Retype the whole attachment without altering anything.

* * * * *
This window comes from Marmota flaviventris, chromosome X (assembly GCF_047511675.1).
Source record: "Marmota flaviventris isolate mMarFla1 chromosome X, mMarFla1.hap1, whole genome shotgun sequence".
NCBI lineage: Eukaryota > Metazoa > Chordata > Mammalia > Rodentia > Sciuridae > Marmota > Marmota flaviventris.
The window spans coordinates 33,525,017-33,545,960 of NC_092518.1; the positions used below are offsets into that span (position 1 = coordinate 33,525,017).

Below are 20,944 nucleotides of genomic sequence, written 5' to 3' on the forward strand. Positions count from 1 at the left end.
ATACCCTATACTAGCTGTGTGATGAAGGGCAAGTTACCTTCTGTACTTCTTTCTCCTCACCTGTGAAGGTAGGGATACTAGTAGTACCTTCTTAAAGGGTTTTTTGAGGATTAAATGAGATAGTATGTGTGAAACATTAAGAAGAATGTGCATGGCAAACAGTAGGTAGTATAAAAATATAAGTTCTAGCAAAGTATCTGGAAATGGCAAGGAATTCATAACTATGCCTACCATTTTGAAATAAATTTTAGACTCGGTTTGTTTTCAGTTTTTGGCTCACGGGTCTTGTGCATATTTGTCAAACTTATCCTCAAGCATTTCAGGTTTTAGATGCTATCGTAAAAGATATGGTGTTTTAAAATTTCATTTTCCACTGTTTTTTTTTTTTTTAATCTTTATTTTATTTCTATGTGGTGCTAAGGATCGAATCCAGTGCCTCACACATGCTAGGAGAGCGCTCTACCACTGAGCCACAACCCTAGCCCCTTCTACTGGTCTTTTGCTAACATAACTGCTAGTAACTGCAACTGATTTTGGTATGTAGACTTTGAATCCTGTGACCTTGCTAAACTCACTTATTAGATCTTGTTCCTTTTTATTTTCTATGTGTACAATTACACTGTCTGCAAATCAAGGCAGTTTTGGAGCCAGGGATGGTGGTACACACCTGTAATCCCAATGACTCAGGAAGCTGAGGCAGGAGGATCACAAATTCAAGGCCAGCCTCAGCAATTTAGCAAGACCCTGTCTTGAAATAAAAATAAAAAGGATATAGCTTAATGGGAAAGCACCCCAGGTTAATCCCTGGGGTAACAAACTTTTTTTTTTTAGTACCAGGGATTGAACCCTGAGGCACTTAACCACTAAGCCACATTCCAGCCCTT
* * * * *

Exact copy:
This window comes from Marmota flaviventris, chromosome X (assembly GCF_047511675.1).
Source record: "Marmota flaviventris isolate mMarFla1 chromosome X, mMarFla1.hap1, whole genome shotgun sequence".
NCBI lineage: Eukaryota > Metazoa > Chordata > Mammalia > Rodentia > Sciuridae > Marmota > Marmota flaviventris.
The window spans coordinates 33,525,017-33,545,960 of NC_092518.1; the positions used below are offsets into that span (position 1 = coordinate 33,525,017).

Below are 20,944 nucleotides of genomic sequence, written 5' to 3' on the forward strand. Positions count from 1 at the left end.
ATACCCTATACTAGCTGTGTGATGAAGGGCAAGTTACCTTCTGTACTTCTTTCTCCTCACCTGTGAAGGTAGGGATACTAGTAGTACCTTCTTAAAGGGTTTTTTGAGGATTAAATGAGATAGTATGTGTGAAACATTAAGAAGAATGTGCATGGCAAACAGTAGGTAGTATAAAAATATAAGTTCTAGCAAAGTATCTGGAAATGGCAAGGAATTCATAACTATGCCTACCATTTTGAAATAAATTTTAGACTCGGTTTGTTTTCAGTTTTTGGCTCACGGGTCTTGTGCATATTTGTCAAACTTATCCTCAAGCATTTCAGGTTTTAGATGCTATCGTAAAAGATATGGTGTTTTAAAATTTCATTTTCCACTGTTTTTTTTTTTTTTAATCTTTATTTTATTTCTATGTGGTGCTAAGGATCGAATCCAGTGCCTCACACATGCTAGGAGAGCGCTCTACCACTGAGCCACAACCCTAGCCCCTTCTACTGGTCTTTTGCTAACATAACTGCTAGTAACTGCAACTGATTTTGGTATGTAGACTTTGAATCCTGTGACCTTGCTAAACTCACTTATTAGATCTTGTTCCTTTTTATTTTCTATGTGTACAATTACACTGTCTGCAAATCAAGGCAGTTTTGGAGCCAGGGATGGTGGTACACACCTGTAATCCCAATGACTCAGGAAGCTGAGGCAGGAGGATCACAAATTCAAGGCCAGCCTCAGCAATTTAGCAAGACCCTGTCTTGAAATAAAAATAAAAAGGATATAGCTTAATGGGAAAGCACCCCAGGTTAATCCCTGGGGTAACAAACTTTTTTTTTTTAGTACCAGGGATTGAACCCTGAGGCACTTAACCACTAAGCCACATTCCAGCCCTT